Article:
When the war broke out in 1861, the North placed its faith in moral superiority and material advantage. The Union was a powerful image, and Lincoln used his “house” metaphor, hoping to keep the national family together. The Union wanted to impress upon its sibling rival that it possessed more improved farmland than the South and more soldiers in its growing population than did the Confederacy. Southern superiority in exports, almost exclusively cotton, could be abolished with the blockade. The North had over 125,000 industrial firms and the South had less than 20,000. New York State alone manufactured four times the value of manufactured products as did the entire Confederacy. One county in Connecticut manufactured more firearms than all the southern states combined.
The North had more and better ports, superior canals, and generally better transportation. Although the United States boasted one of the largest railroad networks in the world, less than one-third of its tracks were in the southern states — and 96% of American trains were manufactured in the North. Southern shipbuilding was considerably inferior to the size and scope of northern naval capabilities. Financial centers, especially sophisticated trade in bonds, were concentrated along the northeastern seaboard. Southern farmers were less commercially acclimated than the New England, Middle Atlantic, and Old Northwest homesteaders, with closer ties to eastern markets, fed by flatboat and steamer trade.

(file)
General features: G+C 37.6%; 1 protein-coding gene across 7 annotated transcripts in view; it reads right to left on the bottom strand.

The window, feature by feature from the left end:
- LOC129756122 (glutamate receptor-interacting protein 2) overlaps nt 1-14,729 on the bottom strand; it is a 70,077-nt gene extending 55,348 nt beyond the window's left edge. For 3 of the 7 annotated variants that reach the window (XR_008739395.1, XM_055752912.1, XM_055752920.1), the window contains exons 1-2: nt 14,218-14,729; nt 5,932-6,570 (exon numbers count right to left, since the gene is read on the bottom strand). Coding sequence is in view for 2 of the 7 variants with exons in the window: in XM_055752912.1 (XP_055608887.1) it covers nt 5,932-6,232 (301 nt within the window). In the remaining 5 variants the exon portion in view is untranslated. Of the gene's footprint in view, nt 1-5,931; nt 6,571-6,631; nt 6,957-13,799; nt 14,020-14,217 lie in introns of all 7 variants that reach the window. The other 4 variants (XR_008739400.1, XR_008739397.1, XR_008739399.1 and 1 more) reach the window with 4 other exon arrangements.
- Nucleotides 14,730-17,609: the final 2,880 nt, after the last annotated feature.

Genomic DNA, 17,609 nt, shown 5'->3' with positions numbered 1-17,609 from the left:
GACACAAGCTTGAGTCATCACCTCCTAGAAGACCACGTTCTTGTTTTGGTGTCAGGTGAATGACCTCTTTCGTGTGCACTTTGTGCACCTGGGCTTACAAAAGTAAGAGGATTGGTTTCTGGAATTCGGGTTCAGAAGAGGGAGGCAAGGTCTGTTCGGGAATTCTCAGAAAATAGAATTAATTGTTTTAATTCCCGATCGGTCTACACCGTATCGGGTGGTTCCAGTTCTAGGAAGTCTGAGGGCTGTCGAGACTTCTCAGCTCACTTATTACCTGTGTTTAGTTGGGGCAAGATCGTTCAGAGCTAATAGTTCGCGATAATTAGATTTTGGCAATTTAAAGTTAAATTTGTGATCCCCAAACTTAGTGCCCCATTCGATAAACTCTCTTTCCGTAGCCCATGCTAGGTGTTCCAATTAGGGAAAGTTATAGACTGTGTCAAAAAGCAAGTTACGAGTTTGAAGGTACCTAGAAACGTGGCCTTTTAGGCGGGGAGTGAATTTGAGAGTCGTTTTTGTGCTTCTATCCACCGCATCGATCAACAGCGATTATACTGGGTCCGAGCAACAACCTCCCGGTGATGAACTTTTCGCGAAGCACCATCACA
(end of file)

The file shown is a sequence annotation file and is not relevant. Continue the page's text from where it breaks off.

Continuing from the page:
At the same time, most white southern volunteers had been trained in local militias and were better equipped to forage from their hunting expertise. Further, the Confederacy declared its independence, which meant it could conduct a defensive war against Yankee invaders, a far simpler tactic than the conquest required for Union victory. The numbers were reputedly against Confederate victory, but the spirit was strong, and the North had not anticipated just how entrenched and determined Confederate rebels had become.
From the National Park Civil War Series, Life in Civil War America, Catherine Clinton, published by Eastern National 2008. Compiled and edited by Kathy Weiser-Alexander, April 2019.
Source: National Park Service E-Library